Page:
Full-length enriched (FL) cDNA libraries

FL cDNA libraries were prepared essentially as described (Fox et al. 2009). Libraries were generated using the SMART method (Zhu et al. 2001). cDNA (5–7 μg in a 50-μL volume) was mixed with 750 μL of Illumina nebulization buffer and fragmented for 7 min in a nebulizer (Invitrogen) using compressed nitrogen at 35 psi. The sheared cDNA was purified using the QIAquick PCR Purification kit (Qiagen) and eluted into 32 μL of water.

Randomly primed (RP) cDNA libraries

For the RP cDNA libraries, the first cDNA strand was synthesized using 1 μg of poly(A) mRNA essentially free of rRNA, random hexamer primers (300 ng per microgram of RNA), and Superscript III reverse transcriptase (RT) (Invitrogen). The second strand of cDNA was synthesized using DNA polymerase I (Klenow fragment) by combining 20 μL of the first strand reaction, 8 μL of 10× Klenow Buffer (NEB), 1 unit of RNase H (Invitrogen), 68.8 μL of water, and 30 units of DNA polymerase I (NEB). The reaction was incubated for 90 min at 15°C and cDNA was purified using the QIAquick PCR clean up kit.

Preparation of cDNA for Illumina 1G genome analyzer

FL or RP cDNA (30 μL) was combined with 10 μL of 10 mM ATP in 5× T4 DNA ligase buffer (Invitrogen), 4 μL of 10 mM dNTPs mix, 2.5 μL of T4 DNA polymerase (3 U/μL), 1 μL of Klenow DNA polymerase (5 U/μL), and 2.5 μL of T4 polynucleotide kinase (10 U/μL, NEB). After incubation for 30 min at 20°C the DNA was purified using QIAquick PCR Purification kits. To add dA to the termini, 32 μL DNA from the prior step was mixed with 5 μL of 10× Klenow buffer, 10 μL of 1 mM dATP, and 3 μL of Klenow exo-polymerase (3′ to 5′ exo minus, 5 U/μL, NEB) and incubated for 30 min at 37°C. DNA was purified using a QIAquick MinElute Reaction Clean-up kit (Qiagen) and eluted into 12 μL of water. To ligate Illumina adapters, 10 μL of cDNA from the prior step was mixed with 5 μL of 5× T4 DNA ligase buffer, 6 μL of adapter oligo mix, 4 μL of T4 DNA ligase (NEB), and incubated for 15 min at 25°C. DNA was purified using a QIAquick MinElute PCR Purification kit. cDNA was size-fractionated (typically with average fragment length of 170 base pairs [bp]) on 3.5% (w/v) NuSieve GTG agarose. The fractionated libraries were PCR amplified using Phusion Hot Start High-Fidelity DNA polymerase (NEB) and the following PCR protocol: 30 sec at 98°C, then 10 sec at 98°C, 30 sec at 65°C, and 30 sec at 72°C for 18 cycles, followed by a 10-min extension step at 72°C. Prior to cluster generation, DNA was diluted to a final concentration of 5–10 pM to generate 25,000 to 40,000 clusters per tile of the flow cell.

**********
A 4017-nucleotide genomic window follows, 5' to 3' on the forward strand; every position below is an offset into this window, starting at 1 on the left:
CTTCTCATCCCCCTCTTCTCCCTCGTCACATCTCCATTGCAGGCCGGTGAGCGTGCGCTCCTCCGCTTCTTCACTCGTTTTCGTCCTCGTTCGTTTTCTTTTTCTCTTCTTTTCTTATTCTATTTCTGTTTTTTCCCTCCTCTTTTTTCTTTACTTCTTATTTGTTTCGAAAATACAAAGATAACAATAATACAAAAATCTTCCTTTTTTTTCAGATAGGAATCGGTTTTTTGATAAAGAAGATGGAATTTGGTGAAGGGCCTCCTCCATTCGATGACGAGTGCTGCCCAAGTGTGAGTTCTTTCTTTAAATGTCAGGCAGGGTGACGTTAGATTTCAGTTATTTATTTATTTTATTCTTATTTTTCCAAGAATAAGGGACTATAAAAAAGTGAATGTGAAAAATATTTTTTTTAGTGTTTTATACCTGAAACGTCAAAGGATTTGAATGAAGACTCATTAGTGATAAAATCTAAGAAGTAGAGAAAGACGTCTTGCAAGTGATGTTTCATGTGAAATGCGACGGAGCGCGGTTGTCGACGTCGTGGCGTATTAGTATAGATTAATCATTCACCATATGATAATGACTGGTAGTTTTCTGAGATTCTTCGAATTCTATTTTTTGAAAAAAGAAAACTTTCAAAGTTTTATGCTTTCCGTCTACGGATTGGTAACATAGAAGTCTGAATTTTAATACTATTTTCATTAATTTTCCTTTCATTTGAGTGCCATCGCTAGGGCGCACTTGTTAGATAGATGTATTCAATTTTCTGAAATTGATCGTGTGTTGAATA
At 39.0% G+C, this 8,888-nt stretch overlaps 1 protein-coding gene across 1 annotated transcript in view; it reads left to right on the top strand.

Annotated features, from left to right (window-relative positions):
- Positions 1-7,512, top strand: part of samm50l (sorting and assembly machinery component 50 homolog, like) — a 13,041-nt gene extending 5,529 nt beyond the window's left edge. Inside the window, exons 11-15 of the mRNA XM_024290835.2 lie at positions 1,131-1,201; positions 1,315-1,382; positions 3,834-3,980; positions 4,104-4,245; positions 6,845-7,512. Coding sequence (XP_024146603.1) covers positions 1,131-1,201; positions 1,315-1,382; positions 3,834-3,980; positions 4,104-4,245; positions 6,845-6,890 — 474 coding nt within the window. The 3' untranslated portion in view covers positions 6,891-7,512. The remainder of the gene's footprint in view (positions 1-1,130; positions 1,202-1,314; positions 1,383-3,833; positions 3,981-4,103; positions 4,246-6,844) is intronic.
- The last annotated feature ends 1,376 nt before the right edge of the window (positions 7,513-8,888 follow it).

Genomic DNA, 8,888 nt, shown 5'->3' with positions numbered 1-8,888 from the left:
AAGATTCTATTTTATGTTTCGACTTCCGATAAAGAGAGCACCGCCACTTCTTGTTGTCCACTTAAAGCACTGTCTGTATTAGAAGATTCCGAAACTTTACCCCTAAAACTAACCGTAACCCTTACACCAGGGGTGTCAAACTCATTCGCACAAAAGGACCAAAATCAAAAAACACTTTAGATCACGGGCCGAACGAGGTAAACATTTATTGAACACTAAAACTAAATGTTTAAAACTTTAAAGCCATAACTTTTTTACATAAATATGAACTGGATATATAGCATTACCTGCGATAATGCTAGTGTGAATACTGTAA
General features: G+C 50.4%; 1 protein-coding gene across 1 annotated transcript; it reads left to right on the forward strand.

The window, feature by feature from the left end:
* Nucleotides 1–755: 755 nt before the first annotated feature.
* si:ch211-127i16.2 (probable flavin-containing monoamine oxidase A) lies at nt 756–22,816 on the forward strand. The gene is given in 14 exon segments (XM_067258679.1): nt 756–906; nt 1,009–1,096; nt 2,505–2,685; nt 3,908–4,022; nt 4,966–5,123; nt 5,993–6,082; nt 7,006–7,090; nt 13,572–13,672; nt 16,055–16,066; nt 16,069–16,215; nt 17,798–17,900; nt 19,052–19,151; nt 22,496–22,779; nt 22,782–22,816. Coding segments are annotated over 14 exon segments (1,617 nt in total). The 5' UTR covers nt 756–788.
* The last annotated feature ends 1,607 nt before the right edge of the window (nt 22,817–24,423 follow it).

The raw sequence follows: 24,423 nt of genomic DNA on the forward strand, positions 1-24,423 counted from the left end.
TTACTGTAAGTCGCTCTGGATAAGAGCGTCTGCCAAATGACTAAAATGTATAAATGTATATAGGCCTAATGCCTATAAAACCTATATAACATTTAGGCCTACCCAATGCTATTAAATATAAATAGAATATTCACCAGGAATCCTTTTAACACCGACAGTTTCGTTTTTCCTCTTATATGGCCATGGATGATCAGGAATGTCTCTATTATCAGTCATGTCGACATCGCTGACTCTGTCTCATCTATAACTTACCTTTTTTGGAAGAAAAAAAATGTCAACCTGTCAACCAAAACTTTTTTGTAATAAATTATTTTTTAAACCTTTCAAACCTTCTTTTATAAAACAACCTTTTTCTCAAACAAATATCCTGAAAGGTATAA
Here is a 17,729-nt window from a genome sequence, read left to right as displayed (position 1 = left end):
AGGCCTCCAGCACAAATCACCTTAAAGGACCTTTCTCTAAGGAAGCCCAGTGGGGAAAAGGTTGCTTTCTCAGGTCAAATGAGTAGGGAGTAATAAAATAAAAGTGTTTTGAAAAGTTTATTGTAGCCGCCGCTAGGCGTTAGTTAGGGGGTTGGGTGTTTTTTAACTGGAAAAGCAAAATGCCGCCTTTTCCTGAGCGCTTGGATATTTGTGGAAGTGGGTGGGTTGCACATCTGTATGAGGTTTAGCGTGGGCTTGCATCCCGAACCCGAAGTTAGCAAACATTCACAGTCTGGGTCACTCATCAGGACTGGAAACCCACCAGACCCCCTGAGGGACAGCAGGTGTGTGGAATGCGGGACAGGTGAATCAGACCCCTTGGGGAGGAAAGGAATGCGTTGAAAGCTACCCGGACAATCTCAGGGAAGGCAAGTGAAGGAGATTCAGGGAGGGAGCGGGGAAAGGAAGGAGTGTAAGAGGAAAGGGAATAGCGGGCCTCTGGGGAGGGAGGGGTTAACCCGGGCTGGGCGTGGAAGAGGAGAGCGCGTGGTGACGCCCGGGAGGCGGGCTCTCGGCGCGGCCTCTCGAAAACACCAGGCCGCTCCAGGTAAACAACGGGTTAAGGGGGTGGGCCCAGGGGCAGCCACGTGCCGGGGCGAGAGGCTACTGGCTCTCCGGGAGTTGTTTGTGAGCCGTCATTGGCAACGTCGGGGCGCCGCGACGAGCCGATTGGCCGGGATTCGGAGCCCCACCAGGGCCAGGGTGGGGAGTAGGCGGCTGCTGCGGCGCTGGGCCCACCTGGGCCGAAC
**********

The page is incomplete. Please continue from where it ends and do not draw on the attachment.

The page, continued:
Oligonucleotide primer design and RT-PCR amplification of SJs

To eliminate the possibility of amplification of genomic DNA, all RNA preparations were treated with DNase I and “no reverse transcriptase” negative controls were performed for each PCR reaction. The first cDNA strand was synthesized using 1 μg of poly(A) mRNA, and random hexamer primers and Superscript III reverse transcriptase (RT) from the Invitrogen first-strand cDNA synthesis kit according to the manufacturer's protocol. The first-strand cDNA reaction was diluted 10-fold prior to PCR amplification and ~50 ng of cDNA was used as the PCR template.